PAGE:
For example, a developer in China, a tester in Hungary, a designer in Chennai and an analyst in the US can collaborate in real time to execute a project, using tools such as web conferencing and IM to overcome physical distance. These tools make it easier for colleagues to simulate face-to-face conversation and reduce the possibility of any misunderstandings.
This is very similar to an open-source development, except that it is a defined project, with set deliverables and a particular process to follow. Within such a virtual work environment, remote colleagues can use their combined experience, knowledge and creativity, avoid duplication of work and complete the given task more quickly.
Collaboration like this gives clients a global pool of knowledge from which they can draw appropriate resources, even if a project is primarily being delivered by staff working in just one offshore location. In today’s hyper-competitive IT market, the ability to tap and share intellectual capital increasingly separates the market leaders from the rest.
This is especially true when operating on a global basis, where constantly moving projects are simultaneously worked on in multiple locations. In these situations it’s imperative that managers trust remote staff and understand that whilst asleep, progress, decisions and possibly mistakes will be made. This puts a premium on employee empowerment, with consultants across the globe trusted to make the right decisions.
Judgement and creativity can come from any aspect of the organisation, so to leverage and maximise intellectual capital, organisations need to develop a leadership model that encourages individuals to share insights. This has the potential to improve the knowledge of all onshore and offshore agents, meaning clients can expect better results, while employees learn on the job from talent pools located elsewhere.
Here web-based, participative community models can be built, using wikis, forums, blogs and social bookmarking. As an example, at Cognizant we now have over 10,000 regular bloggers, whose pages attract two million page views per month and 17,000 active commenters.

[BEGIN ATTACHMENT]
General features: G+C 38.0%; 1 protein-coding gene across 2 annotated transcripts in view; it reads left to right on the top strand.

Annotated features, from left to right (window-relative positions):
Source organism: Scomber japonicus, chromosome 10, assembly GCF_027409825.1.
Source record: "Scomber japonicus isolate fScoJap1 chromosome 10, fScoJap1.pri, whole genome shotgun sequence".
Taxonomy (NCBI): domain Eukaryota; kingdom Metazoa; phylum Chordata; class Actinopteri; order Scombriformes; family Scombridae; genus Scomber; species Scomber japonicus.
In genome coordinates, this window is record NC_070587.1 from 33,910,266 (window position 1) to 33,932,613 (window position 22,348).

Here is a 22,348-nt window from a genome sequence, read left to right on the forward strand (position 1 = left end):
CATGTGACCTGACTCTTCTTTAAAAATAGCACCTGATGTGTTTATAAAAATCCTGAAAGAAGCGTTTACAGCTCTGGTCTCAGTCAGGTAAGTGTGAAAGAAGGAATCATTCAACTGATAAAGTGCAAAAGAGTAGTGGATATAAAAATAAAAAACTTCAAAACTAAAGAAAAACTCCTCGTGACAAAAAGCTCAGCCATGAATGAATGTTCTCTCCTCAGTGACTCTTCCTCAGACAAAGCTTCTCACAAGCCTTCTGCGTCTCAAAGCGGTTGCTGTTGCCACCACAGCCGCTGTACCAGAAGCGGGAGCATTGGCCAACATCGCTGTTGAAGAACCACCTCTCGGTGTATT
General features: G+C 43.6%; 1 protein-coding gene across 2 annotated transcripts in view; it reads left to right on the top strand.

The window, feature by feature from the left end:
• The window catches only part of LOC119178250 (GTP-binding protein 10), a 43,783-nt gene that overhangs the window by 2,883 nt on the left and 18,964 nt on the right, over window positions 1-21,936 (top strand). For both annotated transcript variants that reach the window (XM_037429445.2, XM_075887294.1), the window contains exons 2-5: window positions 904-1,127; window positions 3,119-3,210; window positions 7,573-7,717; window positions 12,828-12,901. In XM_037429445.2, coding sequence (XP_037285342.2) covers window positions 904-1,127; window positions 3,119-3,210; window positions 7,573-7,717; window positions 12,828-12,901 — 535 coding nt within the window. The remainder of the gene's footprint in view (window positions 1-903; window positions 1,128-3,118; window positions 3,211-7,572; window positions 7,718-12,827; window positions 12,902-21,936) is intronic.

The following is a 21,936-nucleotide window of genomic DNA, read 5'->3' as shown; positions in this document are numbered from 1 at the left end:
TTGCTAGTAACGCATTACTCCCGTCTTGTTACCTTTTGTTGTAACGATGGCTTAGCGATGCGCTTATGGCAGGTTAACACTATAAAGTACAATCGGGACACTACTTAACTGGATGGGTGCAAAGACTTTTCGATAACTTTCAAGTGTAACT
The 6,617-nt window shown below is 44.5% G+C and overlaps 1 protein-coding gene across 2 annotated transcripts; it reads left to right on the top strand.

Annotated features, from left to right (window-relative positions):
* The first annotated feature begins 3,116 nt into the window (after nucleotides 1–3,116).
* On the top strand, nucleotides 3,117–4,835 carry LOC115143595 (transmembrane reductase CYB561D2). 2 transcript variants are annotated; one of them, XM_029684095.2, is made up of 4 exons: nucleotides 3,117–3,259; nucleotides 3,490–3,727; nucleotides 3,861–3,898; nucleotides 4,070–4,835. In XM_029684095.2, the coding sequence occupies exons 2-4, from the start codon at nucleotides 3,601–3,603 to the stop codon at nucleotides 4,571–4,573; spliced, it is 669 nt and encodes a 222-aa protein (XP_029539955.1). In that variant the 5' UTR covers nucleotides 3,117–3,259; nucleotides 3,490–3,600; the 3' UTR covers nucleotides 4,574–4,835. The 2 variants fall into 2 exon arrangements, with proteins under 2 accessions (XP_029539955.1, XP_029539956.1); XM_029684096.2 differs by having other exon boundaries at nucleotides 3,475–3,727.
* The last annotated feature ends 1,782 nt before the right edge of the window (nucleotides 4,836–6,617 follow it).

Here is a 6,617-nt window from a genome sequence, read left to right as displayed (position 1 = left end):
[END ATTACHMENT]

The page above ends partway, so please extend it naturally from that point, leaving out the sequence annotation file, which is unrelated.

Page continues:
Our wikis have reached 8,000 pages, with over 100 different communities, while the social bookmarking system now numbers over 75,000 bookmarks. This sharing of knowledge has helped to improve the timeliness and quality of responses to customers, while also bridging geographic boundaries and reinforcing our own corporate values and identity.
The above techniques help consultants improve their quality of work and speed of final delivery, but what else does web 2.0 bring to their clients? Aside from faster, better results, clients’ main benefit comes from the ability to gain valuable insight into each project as it happens, using the platform to capture, measure and display consultants’ performance in real-time.
In the same way that a consumer can track the precise status of an order with an online retailer such as Amazon.com, companies who outsource projects can be given direct access to their service provider’s system, where they can log-in and check up on the progress of any particular project at any time. Reporting can also be improved, as clients get real-time visibility of their projects 24 hours a day, compared to the periodic and static reports issued in the past. As a result, the provider can develop a much greater sense of transparency and trust.
Global delivery represents the future of the outsourcing industry, but efficient use of remote resource is essential to maximise the potential benefits. By learning from the recent successes in consumer IT and absorbing these ideas into the business world, providers can move quickly to generate valuable competitive advantage. Web 2.0 technology makes the best use of an organisation’s intellectual capital, taking quality, efficiency and productivity of service to new levels.
This article was written by Sanjiv Gossain, UK Managing Director of Cognizant Technology Solutions.